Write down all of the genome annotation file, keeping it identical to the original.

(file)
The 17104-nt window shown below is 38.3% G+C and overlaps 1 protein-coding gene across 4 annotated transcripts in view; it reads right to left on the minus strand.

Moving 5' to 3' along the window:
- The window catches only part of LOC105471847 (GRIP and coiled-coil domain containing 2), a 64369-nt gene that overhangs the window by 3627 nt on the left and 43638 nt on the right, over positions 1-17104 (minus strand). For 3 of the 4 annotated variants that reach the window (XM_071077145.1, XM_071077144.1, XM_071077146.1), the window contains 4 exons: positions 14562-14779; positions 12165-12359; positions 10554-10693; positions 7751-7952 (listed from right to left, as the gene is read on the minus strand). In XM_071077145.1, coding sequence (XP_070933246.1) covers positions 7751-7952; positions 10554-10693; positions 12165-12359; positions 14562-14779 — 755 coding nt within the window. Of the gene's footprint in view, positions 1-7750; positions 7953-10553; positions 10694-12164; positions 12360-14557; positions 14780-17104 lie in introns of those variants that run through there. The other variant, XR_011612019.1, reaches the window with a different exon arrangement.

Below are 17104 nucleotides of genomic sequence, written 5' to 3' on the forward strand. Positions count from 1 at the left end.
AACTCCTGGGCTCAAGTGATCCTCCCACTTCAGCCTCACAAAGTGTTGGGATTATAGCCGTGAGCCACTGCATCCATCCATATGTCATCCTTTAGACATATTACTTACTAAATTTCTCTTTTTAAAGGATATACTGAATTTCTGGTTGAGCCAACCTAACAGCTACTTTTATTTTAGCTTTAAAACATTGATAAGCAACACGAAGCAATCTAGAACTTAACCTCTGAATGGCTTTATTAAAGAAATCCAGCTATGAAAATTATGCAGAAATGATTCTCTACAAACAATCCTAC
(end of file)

The 17104-nt window shown below is 38.3% G+C and overlaps 1 protein-coding gene across 4 annotated transcripts in view; it reads right to left on the minus strand.

Moving 5' to 3' along the window:
- The window catches only part of LOC105471847 (GRIP and coiled-coil domain containing 2), a 64369-nt gene that overhangs the window by 3627 nt on the left and 43638 nt on the right, over positions 1-17104 (minus strand). For 3 of the 4 annotated variants that reach the window (XM_071077145.1, XM_071077144.1, XM_071077146.1), the window contains 4 exons: positions 14562-14779; positions 12165-12359; positions 10554-10693; positions 7751-7952 (listed from right to left, as the gene is read on the minus strand). In XM_071077145.1, coding sequence (XP_070933246.1) covers positions 7751-7952; positions 10554-10693; positions 12165-12359; positions 14562-14779 — 755 coding nt within the window. Of the gene's footprint in view, positions 1-7750; positions 7953-10553; positions 10694-12164; positions 12360-14557; positions 14780-17104 lie in introns of those variants that run through there. The other variant, XR_011612019.1, reaches the window with a different exon arrangement.

Below are 17104 nucleotides of genomic sequence, written 5' to 3' on the forward strand. Positions count from 1 at the left end.
AACTCCTGGGCTCAAGTGATCCTCCCACTTCAGCCTCACAAAGTGTTGGGATTATAGCCGTGAGCCACTGCATCCATCCATATGTCATCCTTTAGACATATTACTTACTAAATTTCTCTTTTTAAAGGATATACTGAATTTCTGGTTGAGCCAACCTAACAGCTACTTTTATTTTAGCTTTAAAACATTGATAAGCAACACGAAGCAATCTAGAACTTAACCTCTGAATGGCTTTATTAAAGAAATCCAGCTATGAAAATTATGCAGAAATGATTCTCTACAAACAATCCTAC